Authorities said they had accounted for four people who had been listed as missing after the airplane, which officials said carried only the pilot, struck a building where pilots train on the airport grounds.
“I heard a big, loud noise, but it was muffled. I saw smoke and flames. I rushed over,” said Lana Johnson, 65, who was in a post office near the airport when the plane crashed.
The pilot of the twin-engine turbo-prop Beechcraft King Air 200 reported losing engine power just after taking off from the airport and crashed as it tried to return, the Federal Aviation Administration said.
“The pilot did report that he did have left engine damage,” National Transportation Safety Board investigator Leah Yeager told an evening news conference.
Four people were dead and five people injured, Wichita Fire Marshal Brad Crisp said at a news conference. Authorities have not released the identities of the victims.
One of the injured was listed in serious condition and the four others were treated and released from Via Christi St. Francis Hospital, spokeswoman Maria Loving said.
Three of the dead were in a flight simulator and one was on the roof, airport officials said. Their bodies had not yet been recovered because of concerns about the building’s safety.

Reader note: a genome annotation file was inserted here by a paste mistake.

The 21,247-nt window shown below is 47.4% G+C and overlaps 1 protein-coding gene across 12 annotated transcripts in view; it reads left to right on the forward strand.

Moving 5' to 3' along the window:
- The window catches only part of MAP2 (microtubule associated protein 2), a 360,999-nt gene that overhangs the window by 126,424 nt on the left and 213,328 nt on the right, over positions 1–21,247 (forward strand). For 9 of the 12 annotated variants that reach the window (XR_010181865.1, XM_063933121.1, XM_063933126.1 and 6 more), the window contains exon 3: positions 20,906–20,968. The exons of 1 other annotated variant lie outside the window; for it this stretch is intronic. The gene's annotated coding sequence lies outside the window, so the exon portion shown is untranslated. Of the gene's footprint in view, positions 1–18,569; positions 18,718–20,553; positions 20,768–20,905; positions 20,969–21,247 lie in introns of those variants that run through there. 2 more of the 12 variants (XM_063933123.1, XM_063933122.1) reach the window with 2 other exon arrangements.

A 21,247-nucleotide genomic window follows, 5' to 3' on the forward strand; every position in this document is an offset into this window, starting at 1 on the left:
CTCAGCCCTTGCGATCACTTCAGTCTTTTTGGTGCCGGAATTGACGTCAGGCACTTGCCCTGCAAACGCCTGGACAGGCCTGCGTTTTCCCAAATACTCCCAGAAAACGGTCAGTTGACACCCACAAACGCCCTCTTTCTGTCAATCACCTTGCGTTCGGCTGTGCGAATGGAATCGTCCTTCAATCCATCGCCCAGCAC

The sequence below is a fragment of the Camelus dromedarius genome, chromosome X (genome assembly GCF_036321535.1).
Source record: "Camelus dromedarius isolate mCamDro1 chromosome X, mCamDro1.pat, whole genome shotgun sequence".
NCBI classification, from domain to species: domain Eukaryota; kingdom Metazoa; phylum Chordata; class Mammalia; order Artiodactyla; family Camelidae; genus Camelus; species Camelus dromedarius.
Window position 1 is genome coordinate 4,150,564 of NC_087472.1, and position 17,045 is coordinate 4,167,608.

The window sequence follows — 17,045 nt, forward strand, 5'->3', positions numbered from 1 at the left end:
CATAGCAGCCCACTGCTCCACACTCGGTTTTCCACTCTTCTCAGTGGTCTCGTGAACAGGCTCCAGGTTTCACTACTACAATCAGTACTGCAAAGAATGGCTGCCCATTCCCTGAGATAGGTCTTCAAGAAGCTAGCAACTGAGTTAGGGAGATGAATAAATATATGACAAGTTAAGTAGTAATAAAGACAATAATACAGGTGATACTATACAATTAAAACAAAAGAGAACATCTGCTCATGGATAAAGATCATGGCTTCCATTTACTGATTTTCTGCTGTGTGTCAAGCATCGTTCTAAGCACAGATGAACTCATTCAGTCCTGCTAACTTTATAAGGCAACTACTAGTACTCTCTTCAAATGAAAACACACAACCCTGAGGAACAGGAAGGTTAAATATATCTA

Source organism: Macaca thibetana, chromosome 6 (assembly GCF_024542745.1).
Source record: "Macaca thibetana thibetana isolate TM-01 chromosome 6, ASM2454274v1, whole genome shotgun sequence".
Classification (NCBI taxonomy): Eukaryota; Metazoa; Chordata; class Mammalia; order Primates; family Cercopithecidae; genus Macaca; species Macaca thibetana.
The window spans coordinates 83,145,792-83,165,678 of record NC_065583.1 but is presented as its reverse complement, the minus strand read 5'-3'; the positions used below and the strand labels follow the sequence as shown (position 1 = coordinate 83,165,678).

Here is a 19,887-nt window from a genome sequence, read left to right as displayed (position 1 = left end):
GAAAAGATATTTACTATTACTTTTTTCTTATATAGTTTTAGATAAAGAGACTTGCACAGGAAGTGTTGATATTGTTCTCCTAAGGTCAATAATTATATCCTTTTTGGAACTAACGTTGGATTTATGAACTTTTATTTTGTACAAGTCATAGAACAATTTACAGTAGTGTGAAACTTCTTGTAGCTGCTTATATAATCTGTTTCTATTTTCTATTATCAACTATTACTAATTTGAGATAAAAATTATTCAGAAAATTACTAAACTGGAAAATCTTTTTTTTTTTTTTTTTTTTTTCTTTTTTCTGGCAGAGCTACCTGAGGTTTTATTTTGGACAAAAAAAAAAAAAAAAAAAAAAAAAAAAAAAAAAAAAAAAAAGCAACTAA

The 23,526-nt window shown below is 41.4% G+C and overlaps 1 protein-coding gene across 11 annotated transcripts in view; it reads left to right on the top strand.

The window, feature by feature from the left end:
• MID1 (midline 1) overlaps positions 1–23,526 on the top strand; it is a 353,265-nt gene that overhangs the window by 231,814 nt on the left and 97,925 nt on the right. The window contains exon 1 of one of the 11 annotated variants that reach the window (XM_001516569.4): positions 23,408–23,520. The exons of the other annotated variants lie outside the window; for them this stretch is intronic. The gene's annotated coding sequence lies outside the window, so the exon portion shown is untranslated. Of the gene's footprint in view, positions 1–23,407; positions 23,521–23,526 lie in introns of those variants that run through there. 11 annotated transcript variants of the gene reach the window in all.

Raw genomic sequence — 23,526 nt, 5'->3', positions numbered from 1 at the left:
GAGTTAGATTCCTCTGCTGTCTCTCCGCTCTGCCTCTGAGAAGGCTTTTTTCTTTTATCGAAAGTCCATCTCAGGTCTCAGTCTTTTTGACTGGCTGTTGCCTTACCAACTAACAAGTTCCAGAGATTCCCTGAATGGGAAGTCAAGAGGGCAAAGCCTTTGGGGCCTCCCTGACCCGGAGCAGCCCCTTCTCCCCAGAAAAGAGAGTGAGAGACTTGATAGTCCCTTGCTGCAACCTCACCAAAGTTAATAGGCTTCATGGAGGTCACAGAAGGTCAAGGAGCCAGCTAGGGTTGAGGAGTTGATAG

Fire Chief Ron Blackwell said the plane appeared to strike the top of the building, sparking an intense fire. Parts of the airplane were found on the roof and on the ground, he said.
Firefighters toiled for several minutes to bring the blaze under control, Blackwell said.
Heavy, dark smoke rose from the building, which sits between two sets of airport runways and includes a Cessna learning center with flight simulators. It suffered serious damage, including collapsed walls and ceilings, airport authorities said.
Authorities said more than 100 people were believed to have been in the building, which was operated by FlightSafety International, a Berkshire Hathaway Inc company.
Crews had searched three of four flight simulators in the building, but could not get into the fourth due to concerns about potential structural collapse, Crisp said.
Ron Ryan, a former airline owner, said he knew the pilot for two decades and employed him in the past as a contract pilot. Ryan said he also owned a King Air similar to the one in Thursday’s crash.
“On his day off, he flew co-pilot on my Learjet and captain on my King Air,” Ryan said in an interview, adding the pilot was a former air traffic controller.
Mid-Continent’s commercial flights were largely on schedule, the airport said.
The National Transportation Safety Board (NTSB) will lead the investigation, the FAA said. (Reuters)